Apparently, homebuyers will be the ones to pay the price if construction workers get the opportunity for a pay rise.
Developers have warned that pay increases for construction workers will have an upon people’s ability to buy their own house. Not only that, but it will also reduce national competitiveness too.
According to the Construction Industry Federation, a singular pay rise of 10% could result in 8,000 fewer jobs being created in the industry annually. For the next five years!
This warning was issued after it was made known that trade unions representing construction workers in Ireland were set to seek a 10% pay rise. The Times reported : “as a result of a Supreme Court decision in May 2013, all registered employment agreements that governed a number of sectors, including construction, ceased to have a statutory effect.”
“The government subsequently passed the Industrial Relations (Amendment) Act 2015, which provides for SEOs as a replacement for the former system.”
“Under the legislation, the Labour Court can recommend to the jobs minister that an order be made setting out minimum pay rates.”
“Both the CIF and trade unions favour some kind of new agreement but differ over the basic pay rate.”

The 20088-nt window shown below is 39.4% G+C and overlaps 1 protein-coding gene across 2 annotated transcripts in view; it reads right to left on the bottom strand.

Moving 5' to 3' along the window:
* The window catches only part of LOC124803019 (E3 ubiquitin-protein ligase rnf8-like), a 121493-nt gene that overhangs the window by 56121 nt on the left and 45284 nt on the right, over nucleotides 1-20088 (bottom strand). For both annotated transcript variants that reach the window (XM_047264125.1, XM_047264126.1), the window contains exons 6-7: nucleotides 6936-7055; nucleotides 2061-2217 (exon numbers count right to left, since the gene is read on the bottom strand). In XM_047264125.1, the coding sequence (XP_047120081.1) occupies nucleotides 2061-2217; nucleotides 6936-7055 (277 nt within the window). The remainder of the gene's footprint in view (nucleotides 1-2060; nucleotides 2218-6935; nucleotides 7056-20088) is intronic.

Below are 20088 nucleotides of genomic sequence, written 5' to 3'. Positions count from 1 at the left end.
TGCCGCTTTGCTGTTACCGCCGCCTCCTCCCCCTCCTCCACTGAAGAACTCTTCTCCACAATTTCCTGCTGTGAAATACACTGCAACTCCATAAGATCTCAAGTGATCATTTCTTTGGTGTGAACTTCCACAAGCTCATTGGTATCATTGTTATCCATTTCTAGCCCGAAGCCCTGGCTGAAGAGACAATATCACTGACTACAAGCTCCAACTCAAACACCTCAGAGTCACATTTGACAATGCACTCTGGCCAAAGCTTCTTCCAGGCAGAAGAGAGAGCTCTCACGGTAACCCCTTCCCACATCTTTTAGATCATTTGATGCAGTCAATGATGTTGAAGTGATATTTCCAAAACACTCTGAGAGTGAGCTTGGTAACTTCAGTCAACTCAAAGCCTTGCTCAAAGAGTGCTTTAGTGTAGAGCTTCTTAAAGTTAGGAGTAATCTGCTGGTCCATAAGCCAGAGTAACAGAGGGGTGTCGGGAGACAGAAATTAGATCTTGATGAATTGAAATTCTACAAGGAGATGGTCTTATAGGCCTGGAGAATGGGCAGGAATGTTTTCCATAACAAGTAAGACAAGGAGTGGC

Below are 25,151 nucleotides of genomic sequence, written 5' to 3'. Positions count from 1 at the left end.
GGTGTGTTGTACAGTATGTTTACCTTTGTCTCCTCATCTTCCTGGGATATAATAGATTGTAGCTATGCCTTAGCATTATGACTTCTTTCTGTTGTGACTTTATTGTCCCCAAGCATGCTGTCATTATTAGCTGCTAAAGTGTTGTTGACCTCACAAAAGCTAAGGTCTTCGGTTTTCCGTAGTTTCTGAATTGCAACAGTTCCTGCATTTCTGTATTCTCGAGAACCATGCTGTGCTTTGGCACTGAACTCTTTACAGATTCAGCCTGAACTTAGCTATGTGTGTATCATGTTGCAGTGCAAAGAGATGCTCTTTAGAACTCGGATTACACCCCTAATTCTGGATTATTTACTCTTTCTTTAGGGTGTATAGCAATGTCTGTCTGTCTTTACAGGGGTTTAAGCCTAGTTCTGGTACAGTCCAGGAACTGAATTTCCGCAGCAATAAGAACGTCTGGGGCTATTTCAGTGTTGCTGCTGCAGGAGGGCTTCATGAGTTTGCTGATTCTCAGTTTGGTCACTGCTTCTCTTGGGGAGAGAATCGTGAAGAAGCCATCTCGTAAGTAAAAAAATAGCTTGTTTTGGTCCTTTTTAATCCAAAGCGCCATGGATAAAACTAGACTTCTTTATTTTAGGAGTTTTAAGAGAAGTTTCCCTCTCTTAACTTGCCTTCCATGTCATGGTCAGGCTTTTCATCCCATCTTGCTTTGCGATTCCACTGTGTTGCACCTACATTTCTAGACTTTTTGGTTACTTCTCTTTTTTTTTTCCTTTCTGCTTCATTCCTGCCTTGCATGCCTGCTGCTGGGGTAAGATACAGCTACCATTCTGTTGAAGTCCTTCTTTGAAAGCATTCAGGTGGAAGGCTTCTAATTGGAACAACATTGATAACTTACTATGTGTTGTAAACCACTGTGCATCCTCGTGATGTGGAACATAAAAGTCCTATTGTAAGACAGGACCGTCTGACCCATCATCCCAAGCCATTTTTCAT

“The CIF has proposed that €17.21 an hour should be the rate for craftspeople. But it opposes travel allowances for construction workers.”
“The Irish Congress of Trade Unions (ICTU) says the rate should be €18.96 for craftspeople and travel expenses must be included as part of any agreement.”
“Unions claim that this figure constitutes the restoration of a 7.5 percent cut in pay introduced in February 2011 combined with a 2.5 percent increase.”
However, the Construction Industry Federation warned that increases in pay levels, by just 10%, would result in fewer jobs being created within the industry. Specifically, between 2017 and 2021, 8,197 fewer jobs would be created yearly. This would amount to 15% of employment levels within construction.
However, the Construction Industry Federation did state that they believed there would not be job losses.
The Times continued with their report. “It supports the principle of a new agreement on pay, pensions and sick pay saying that it would provide stability and certainty for contractors when tendering for work and ensure “a level playing field with regard to labour costs”.”
“It claimed that an agreement would also promote harmonious relations between employers and their staff in what is a labour-intensive industry.”
The Construction Industry Federation added: “the absence of a sectoral employment order will lead to increased competition at home and abroad, low pay, poor quality and unsecure work, less direct employment, substantially reduced investment in training, difficulties in tendering, an unstable industrial relations environment, and further gaps in wage rates that do not match economic reality.”
With pay the most important factor according to recent research, what do you lot think of this? Let us know in the comments below.